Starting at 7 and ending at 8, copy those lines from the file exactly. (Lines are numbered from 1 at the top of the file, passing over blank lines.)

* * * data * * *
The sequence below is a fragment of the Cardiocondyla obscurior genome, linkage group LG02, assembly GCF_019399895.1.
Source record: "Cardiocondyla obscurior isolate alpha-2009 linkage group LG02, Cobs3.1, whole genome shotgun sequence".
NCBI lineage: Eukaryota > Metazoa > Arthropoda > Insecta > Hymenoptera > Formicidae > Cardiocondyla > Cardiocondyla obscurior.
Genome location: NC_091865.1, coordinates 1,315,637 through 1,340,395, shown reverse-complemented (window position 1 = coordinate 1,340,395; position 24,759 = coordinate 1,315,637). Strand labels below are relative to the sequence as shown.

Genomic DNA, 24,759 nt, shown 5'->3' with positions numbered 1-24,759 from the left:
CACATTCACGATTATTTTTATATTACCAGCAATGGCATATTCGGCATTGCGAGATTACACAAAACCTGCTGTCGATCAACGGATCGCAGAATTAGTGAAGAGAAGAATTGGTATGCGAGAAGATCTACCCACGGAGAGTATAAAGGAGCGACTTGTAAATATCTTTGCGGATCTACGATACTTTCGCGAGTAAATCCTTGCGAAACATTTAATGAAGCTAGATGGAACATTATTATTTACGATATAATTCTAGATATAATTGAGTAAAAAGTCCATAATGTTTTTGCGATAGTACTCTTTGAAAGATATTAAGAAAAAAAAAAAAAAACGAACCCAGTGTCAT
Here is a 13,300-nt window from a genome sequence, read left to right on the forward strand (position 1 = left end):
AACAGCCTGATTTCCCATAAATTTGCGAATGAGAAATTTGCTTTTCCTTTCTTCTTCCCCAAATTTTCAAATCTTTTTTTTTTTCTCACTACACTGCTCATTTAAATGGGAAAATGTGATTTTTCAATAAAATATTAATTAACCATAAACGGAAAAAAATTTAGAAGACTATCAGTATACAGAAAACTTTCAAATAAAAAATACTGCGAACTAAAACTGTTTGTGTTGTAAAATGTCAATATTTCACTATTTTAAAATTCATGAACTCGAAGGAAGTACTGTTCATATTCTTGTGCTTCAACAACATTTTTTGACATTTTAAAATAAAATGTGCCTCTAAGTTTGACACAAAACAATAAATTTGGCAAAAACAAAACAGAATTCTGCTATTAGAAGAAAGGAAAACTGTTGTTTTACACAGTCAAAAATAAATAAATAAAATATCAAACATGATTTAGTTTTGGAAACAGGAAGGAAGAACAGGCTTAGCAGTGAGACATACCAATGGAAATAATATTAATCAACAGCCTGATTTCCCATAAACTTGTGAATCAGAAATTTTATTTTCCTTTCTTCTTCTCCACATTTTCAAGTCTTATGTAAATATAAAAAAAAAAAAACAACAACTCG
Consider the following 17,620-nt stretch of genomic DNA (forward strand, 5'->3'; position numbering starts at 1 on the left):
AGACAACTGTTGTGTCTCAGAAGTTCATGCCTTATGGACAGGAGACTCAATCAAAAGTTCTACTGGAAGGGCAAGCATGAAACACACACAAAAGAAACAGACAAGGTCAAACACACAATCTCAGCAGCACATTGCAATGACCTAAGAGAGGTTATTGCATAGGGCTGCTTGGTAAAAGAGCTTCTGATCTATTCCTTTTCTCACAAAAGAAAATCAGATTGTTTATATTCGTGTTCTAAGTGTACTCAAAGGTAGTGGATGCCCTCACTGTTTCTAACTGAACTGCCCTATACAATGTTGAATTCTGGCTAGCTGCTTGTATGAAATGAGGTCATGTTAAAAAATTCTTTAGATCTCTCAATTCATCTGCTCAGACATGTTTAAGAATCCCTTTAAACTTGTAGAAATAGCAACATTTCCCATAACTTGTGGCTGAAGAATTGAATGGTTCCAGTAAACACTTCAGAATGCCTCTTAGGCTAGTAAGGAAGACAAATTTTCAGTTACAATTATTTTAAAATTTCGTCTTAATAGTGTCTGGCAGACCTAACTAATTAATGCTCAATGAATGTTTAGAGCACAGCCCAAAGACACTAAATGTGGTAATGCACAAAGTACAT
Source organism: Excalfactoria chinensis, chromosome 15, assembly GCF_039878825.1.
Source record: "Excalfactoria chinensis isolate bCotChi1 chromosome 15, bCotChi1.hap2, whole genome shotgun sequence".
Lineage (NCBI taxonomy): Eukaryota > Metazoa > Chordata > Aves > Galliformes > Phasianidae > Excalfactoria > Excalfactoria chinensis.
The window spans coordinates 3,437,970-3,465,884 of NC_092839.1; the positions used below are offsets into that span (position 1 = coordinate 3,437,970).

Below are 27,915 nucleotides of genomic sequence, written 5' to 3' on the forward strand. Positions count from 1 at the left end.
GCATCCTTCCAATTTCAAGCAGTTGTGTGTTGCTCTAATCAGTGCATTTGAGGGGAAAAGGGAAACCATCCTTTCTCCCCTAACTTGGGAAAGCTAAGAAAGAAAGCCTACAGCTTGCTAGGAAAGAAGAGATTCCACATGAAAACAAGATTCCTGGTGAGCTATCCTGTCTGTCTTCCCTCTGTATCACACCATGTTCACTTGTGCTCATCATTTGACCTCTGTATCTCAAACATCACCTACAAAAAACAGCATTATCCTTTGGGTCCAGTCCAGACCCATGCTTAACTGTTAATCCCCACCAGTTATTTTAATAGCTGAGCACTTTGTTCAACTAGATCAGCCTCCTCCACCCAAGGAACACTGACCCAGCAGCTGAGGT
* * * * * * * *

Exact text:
Here is a 13,300-nt window from a genome sequence, read left to right on the forward strand (position 1 = left end):
AACAGCCTGATTTCCCATAAATTTGCGAATGAGAAATTTGCTTTTCCTTTCTTCTTCCCCAAATTTTCAAATCTTTTTTTTTTTCTCACTACACTGCTCATTTAAATGGGAAAATGTGATTTTTCAATAAAATATTAATTAACCATAAACGGAAAAAAATTTAGAAGACTATCAGTATACAGAAAACTTTCAAATAAAAAATACTGCGAACTAAAACTGTTTGTGTTGTAAAATGTCAATATTTCACTATTTTAAAATTCATGAACTCGAAGGAAGTACTGTTCATATTCTTGTGCTTCAACAACATTTTTTGACATTTTAAAATAAAATGTGCCTCTAAGTTTGACACAAAACAATAAATTTGGCAAAAACAAAACAGAATTCTGCTATTAGAAGAAAGGAAAACTGTTGTTTTACACAGTCAAAAATAAATAAATAAAATATCAAACATGATTTAGTTTTGGAAACAGGAAGGAAGAACAGGCTTAGCAGTGAGACATACCAATGGAAATAATATTAATCAACAGCCTGATTTCCCATAAACTTGTGAATCAGAAATTTTATTTTCCTTTCTTCTTCTCCACATTTTCAAGTCTTATGTAAATATAAAAAAAAAAAAACAACAACTCG